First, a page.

Introduced by Liberal Democrat Mark Williams on Monday (11 July), the Parthenon Sculptures (Return to Greece) Bill 2016-17 provides for “the transfer of ownership and return to Greece of the artefacts known as the Parthenon Sculptures, or Elgin Marbles, purchased by Parliament in 1816”.
Originating from the Parthenon, a 2,500 year old temple dedicated to the Greek goddess Athena, the marbles are also known as the Elgin Marbles after Thomas Bruce, the seventh Earl of Elgin. As British ambassador to the Ottoman Empire, Lord Elgin removed the sculptures in what some regard as an improper acquisition from Athens between 1801 and 1805 and sold them to the British Museum in 1816. Greece has lobbied for their repatriation since its victory in the War of Independence in 1832.
In the wake of the EU referendum, Williams’ bill is viewed by its cross-party group of supporters as an important bargaining chip to secure a better deal for the UK in Brexit negotiations. Chair of the British Association for the Reunification of the Parthenon Sculptures, Andrew George, has stated that returning the marbles would demonstrate how leaving the EU “doesn’t involve us becoming inward-looking and xenophobic… but more confident, more able to be gracious”.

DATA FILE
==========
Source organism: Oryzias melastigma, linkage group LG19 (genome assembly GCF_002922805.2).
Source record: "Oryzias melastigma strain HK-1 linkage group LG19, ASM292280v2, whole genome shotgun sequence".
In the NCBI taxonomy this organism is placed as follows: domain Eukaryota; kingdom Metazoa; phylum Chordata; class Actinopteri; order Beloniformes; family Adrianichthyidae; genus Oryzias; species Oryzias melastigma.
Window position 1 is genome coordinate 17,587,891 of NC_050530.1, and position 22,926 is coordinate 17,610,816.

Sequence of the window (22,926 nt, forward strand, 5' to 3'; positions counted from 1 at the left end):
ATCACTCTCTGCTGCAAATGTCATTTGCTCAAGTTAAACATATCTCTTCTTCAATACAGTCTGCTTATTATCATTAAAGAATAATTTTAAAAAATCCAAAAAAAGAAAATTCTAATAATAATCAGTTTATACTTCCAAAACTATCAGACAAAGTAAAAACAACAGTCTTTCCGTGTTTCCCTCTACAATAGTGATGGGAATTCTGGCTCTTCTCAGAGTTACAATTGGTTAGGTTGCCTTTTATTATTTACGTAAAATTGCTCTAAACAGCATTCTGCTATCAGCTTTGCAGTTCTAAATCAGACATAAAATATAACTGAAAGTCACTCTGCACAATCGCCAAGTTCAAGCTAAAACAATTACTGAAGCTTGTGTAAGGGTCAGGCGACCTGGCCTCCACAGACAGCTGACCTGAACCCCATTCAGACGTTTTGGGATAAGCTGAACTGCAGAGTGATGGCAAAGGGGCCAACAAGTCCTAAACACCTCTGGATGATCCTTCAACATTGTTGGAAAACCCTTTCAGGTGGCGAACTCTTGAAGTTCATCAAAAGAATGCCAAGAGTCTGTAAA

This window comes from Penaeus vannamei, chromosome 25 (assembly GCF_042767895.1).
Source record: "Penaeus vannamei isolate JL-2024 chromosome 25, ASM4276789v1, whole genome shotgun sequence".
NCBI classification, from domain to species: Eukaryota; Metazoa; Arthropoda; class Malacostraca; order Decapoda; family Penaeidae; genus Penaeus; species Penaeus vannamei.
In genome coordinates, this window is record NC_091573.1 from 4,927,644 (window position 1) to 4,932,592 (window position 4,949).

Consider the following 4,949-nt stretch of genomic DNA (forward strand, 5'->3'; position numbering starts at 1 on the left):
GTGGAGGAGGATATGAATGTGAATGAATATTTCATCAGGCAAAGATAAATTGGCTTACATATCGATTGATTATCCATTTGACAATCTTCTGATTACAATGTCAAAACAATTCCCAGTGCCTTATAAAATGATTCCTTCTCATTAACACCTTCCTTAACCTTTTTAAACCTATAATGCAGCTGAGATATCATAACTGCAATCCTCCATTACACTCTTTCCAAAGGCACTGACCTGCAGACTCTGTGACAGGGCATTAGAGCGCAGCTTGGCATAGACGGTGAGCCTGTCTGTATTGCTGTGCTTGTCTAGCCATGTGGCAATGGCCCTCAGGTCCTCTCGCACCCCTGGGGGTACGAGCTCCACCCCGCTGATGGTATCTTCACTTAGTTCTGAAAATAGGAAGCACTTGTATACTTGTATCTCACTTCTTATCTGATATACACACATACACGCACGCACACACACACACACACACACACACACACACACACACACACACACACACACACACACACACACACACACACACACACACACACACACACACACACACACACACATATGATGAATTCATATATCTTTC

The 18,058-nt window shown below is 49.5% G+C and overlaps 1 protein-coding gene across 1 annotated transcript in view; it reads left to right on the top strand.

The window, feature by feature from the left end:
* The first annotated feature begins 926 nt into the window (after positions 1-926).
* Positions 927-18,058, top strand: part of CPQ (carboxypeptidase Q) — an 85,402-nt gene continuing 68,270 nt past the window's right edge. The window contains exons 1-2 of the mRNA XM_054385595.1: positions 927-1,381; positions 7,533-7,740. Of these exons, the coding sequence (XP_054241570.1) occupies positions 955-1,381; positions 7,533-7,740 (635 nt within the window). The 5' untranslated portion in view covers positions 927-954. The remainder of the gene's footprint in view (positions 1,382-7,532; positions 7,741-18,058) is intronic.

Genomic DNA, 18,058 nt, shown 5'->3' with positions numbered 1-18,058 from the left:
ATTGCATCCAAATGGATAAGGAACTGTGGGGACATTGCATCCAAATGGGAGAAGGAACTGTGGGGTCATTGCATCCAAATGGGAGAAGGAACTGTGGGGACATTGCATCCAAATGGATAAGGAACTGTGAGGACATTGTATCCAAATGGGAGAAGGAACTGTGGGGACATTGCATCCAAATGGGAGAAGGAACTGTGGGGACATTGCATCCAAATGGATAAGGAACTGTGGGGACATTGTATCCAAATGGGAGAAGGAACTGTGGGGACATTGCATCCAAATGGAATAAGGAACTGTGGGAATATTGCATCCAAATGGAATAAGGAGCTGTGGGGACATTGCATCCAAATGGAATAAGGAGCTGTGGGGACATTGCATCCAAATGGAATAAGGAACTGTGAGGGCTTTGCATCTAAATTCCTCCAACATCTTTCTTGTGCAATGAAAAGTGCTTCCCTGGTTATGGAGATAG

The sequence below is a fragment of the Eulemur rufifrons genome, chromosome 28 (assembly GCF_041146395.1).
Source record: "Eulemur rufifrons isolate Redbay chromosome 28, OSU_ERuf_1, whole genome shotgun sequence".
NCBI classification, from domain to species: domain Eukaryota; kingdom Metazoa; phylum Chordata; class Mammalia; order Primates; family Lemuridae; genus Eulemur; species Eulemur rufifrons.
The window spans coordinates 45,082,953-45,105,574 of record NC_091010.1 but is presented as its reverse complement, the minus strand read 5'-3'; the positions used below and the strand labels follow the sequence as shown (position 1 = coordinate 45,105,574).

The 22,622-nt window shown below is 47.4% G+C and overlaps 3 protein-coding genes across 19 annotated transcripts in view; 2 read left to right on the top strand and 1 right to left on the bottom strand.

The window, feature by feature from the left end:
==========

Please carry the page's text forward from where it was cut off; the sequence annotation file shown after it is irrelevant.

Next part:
Undeterred by the new bill, the British Museum is adamant that the marbles should remain in London. In a statement on the Museum’s website, British Museum trustees reiterate that Lord Elgin “acted with the full knowledge and permission of the legal authorities of the day” and that the marbles are a “vital element” in its collection. “The British Museum tells the story of cultural achievement throughout the world, from the dawn of human history over two million years ago, until the present day. The Parthenon Sculptures are a significant part of that story”.
The second reading of the bill will take place in the House of Commons on 20 August 2016.